Eco Tourism in Armenia: A Sustainable Journey Through Nature's

Eco Tourism in Armenia: A Sustainable Journey Through Nature's

#Culture and lifestyle






Are you an eco-tourist? Then Armenia’s for you. Some people like to define ecotourism simply as “travelling responsibly.” That’s a combination of proactively working to minimise your negative impact on the environment and maximise benefits to local communities. Eco-tourists seek out destinations that prioritise the preservation of natural ecosystems, wildlife, and cultural heritage. Here, we’ll offer a few ways that Armenia shines as a destination for eco-tourists! 


Immerse yourself in nature


Nearly half of Armenia’s landmass is mountainous. In addition to its peaks, the country has beautiful waterfalls, lakes, forests, meadows and canyons! With so much untouched nature, there are plentiful opportunities for hiking, camping and water activities that respect the local environment. 


For those seeking active engagement with the environment, organised hiking groups abound. You can travel by organised carpool to the destination – a hidden gem or famous nature spot such as Dilijan National Park, the Khosrov Forest State Reserve, or the dramatic Zangezur Mountains. Camp in the pine forests next to Lake Sevan, paraglide near the cliffs of the Ijevan mountains, stand-up paddleboard (SUP) on the Azat Reservoir or cross-country ski in the rolling hills of Ashotsk. These excursions not only promote physical well-being but also foster a sense of community – especially appreciated if you’re a solo traveller looking for like-minded individuals. Some of these groups actively engage in trash pick-up to ensure that they leave the environment even better than they found it. 


For a more mindful connection, the inclusion of yoga in natural settings provides a harmonious blend of physical exercise and spiritual rejuvenation. Some groups also offer mountain therapy: an opportunity to simply sit and absorb the tranquillity of nature in sun or snow, with a glass of wine in hand. 


Lovers of fauna have lots of opportunities to be inspired by the animals of Armenia. They can visit the Vayots Dzor region to watch for mountain goats, observe the endangered caucasian red deer in Dilijan National Park, or visit the northern Shirak region to bird-watch. 


Local guest houses in Yeghegis provide binoculars so guests can spot the lithe goats that prance on the precarious rocks of the red cliffs of the region. Ecotourists can also spend time in the nature-observatory hut run by the World Wildlife Fund in Artavan. Next door, they can enjoy local guest houses’ cosy rooms and homemade breakfasts made by villagers from their local eggs, dairy products, and fresh jams. You’ll find such bed and breakfasts across the country, and it’s a great way to support locals and invest in village communities! 


Arpi Lake and Lake Sevan serve as crucial stopovers for migratory birds, providing a unique opportunity for ornithologists and nature enthusiasts to observe various species. Guided bird-watching tours, led by local experts, enhance the experience while promoting responsible and sustainable practices. 


Go local


Armenia’s rural regions boast a vibrant agricultural landscape. As you travel throughout the country, you’ll see small road-side kiosks with produce from local farms, alcohol from small-batch wineries or distilleries, fresh cheeses and pickled vegetables. Eco-conscious travellers can purchase these delights, supporting local farmers and exploring the authentic flavours of the region. Plus, these stands make for great pit stops on a road trip!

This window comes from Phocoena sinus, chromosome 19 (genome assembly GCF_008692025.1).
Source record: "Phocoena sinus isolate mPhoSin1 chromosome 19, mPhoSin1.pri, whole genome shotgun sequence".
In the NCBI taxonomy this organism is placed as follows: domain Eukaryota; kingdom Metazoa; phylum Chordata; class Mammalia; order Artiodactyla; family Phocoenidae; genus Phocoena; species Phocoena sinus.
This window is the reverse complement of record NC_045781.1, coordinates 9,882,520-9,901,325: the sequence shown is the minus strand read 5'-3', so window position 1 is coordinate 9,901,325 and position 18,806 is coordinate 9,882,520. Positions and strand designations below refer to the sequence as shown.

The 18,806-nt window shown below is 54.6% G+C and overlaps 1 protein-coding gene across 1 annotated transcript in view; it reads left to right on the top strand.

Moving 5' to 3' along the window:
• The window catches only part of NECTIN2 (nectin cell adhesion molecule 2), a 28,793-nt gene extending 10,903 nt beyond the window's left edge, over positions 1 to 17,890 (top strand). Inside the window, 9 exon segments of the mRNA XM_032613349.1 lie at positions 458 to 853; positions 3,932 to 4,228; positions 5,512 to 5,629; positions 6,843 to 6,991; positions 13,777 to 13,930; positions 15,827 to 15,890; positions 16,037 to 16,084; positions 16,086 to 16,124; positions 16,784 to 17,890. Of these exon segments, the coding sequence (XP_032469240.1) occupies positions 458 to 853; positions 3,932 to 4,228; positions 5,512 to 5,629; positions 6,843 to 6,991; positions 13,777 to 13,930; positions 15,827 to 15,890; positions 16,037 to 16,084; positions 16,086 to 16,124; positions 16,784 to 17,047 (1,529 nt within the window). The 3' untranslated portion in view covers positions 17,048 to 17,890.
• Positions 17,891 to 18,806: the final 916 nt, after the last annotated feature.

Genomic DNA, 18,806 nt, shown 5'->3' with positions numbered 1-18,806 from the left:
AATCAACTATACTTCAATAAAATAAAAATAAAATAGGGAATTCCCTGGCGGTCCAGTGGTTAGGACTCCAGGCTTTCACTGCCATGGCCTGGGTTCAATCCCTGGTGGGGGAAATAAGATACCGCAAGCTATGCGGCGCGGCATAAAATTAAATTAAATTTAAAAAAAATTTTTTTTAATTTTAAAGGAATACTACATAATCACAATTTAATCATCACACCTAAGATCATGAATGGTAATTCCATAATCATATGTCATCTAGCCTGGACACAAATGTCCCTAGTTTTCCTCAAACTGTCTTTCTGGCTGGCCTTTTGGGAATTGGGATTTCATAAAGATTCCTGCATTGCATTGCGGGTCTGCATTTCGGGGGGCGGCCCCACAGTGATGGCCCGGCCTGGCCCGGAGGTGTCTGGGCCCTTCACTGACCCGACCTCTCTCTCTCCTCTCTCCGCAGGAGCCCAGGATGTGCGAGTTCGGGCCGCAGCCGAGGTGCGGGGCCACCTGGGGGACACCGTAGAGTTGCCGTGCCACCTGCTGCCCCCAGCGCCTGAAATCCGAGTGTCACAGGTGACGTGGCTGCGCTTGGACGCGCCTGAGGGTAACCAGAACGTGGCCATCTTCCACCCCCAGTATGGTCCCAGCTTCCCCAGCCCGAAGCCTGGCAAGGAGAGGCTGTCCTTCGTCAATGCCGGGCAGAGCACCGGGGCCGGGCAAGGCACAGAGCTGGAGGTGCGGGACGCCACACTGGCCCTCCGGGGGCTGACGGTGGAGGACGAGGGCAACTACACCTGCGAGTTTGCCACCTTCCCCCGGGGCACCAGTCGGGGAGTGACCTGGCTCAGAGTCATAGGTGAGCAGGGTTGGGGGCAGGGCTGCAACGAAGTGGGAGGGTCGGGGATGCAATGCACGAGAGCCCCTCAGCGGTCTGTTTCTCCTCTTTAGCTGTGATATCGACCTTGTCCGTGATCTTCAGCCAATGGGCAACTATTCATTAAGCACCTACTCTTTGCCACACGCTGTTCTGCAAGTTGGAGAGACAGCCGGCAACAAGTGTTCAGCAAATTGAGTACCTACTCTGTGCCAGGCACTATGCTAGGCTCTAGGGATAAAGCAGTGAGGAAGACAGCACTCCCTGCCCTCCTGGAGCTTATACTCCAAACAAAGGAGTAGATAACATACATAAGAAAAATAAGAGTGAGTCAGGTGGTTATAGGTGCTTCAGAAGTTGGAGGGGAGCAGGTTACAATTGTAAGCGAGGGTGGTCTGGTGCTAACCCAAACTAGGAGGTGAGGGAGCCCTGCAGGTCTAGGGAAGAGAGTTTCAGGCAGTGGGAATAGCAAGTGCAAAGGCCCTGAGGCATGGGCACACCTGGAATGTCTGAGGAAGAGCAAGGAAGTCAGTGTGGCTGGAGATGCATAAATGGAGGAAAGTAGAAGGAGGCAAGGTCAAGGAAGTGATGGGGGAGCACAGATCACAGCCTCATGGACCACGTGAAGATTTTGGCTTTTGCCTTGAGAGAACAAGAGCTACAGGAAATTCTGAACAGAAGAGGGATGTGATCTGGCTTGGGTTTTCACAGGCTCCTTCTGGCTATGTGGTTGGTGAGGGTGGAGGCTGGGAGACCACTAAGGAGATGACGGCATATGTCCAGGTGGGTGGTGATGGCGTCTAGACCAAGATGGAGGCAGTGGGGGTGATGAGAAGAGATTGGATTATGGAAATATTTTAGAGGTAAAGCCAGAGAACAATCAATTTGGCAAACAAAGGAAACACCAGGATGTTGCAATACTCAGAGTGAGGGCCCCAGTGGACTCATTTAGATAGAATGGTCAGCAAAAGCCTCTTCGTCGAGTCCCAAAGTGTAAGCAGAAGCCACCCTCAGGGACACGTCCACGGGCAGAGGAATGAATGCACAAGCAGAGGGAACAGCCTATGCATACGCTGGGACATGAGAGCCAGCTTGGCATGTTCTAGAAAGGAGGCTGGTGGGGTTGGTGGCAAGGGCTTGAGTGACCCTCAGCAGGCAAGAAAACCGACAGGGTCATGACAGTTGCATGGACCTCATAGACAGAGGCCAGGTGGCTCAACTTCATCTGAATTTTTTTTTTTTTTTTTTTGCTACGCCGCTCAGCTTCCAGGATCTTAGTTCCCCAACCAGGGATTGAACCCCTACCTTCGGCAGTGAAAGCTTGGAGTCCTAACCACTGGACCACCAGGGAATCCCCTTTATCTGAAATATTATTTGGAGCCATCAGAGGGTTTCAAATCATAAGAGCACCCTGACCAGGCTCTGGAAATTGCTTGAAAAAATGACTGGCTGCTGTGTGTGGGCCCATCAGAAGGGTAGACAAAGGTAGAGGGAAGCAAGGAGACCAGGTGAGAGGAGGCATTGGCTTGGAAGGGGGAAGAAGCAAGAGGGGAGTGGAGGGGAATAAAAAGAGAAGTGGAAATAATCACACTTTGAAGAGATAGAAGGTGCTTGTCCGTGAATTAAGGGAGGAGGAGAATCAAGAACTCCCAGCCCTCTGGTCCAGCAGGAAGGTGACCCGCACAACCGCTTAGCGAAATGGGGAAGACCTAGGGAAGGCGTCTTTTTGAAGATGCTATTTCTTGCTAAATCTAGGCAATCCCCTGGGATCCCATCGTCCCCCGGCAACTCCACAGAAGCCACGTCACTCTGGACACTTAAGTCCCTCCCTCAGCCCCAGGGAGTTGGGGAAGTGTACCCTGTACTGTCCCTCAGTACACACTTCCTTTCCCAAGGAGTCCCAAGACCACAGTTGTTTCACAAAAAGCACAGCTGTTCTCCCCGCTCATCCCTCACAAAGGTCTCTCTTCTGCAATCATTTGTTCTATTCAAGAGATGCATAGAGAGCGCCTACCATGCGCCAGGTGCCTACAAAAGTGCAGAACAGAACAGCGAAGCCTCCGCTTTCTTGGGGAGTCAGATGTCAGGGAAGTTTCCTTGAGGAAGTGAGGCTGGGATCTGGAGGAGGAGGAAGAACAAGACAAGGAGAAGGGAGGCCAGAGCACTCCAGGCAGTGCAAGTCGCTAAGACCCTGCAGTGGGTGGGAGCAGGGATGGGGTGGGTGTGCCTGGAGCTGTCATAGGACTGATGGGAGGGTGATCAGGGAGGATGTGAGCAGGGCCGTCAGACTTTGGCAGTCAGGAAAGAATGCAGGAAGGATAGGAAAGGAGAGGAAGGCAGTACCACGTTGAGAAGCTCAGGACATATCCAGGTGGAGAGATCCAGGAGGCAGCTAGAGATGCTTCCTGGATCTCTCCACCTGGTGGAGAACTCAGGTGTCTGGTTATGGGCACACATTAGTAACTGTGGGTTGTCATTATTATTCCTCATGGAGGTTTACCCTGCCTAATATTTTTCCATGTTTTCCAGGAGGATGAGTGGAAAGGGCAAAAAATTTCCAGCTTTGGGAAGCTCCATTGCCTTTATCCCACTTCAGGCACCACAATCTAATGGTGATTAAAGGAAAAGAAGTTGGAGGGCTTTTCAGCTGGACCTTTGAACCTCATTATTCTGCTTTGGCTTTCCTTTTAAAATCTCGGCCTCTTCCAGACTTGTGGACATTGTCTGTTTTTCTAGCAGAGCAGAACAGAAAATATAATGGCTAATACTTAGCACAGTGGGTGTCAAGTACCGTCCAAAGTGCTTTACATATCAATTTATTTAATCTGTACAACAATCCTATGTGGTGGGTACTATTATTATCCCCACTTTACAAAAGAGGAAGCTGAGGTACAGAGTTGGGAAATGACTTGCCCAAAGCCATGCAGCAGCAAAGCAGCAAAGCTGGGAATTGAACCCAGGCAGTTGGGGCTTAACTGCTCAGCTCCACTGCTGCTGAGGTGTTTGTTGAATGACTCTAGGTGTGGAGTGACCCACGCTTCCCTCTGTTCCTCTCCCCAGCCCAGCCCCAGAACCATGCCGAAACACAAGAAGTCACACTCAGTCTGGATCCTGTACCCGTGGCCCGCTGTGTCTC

In Armenia, people savour their produce seasonally, eagerly anticipating the months when specific fruits and vegetables are at their peak ripeness and flavour. This practice reflects a widespread appreciation for the natural rhythm of harvest and the enhanced taste of fruits during their designated seasons. You’ll find wild asparagus in Vayots Dzor and strawberries in Ararat in the spring months. In the summer, try peaches from Tavush and check out the mulberry festival in Syunik. You’ll see apples and mushrooms in Dilijan in the autumn. Taste unique and distinctive pinecone jam on a visit to the forests of Lori, fresh baked gata near Geghard, a variety of homemade fruit vodkas in the Aragatsotn region, and the list goes on… 


Eco-conscious travellers have the opportunity to actively contribute to local communities by participating in harvest activities too. Whether it's picking grapes for wine production, harvesting apples, or digging up potatoes, this hands-on engagement not only provides insight into traditional practices but also fosters a sense of connection to the land and its people. 


Work with local artisans 


Armenia is well known for its artisans who make khachkars, unique-to-Armenia carved cross-stone steles, silver and copper jewellery, folk dolls, pottery, carpet-weaving and much, much more! Instead of purchasing mass-produced souvenirs, support local craftsmen and even get your hands dirty in the workshop alongside them! 


The Smithsonian Museum in Washington, D.C. has put together a curated starter list of unique experiences to check out in various parts of Armenia alongside local masters. 


The item you bring home from this sort of immersive experience will mean so much more to you than something you simply bought. You’ll have a story to tell about it! 


Here’s our last word of advice. If you’re an ecotourist, be open to the unexpected in Armenia! The more you engage with locals, and the more time you spend outside of Yerevan in the regions and villages, the more memorable and meaningful your experience will be. 

Published on February 22, 2024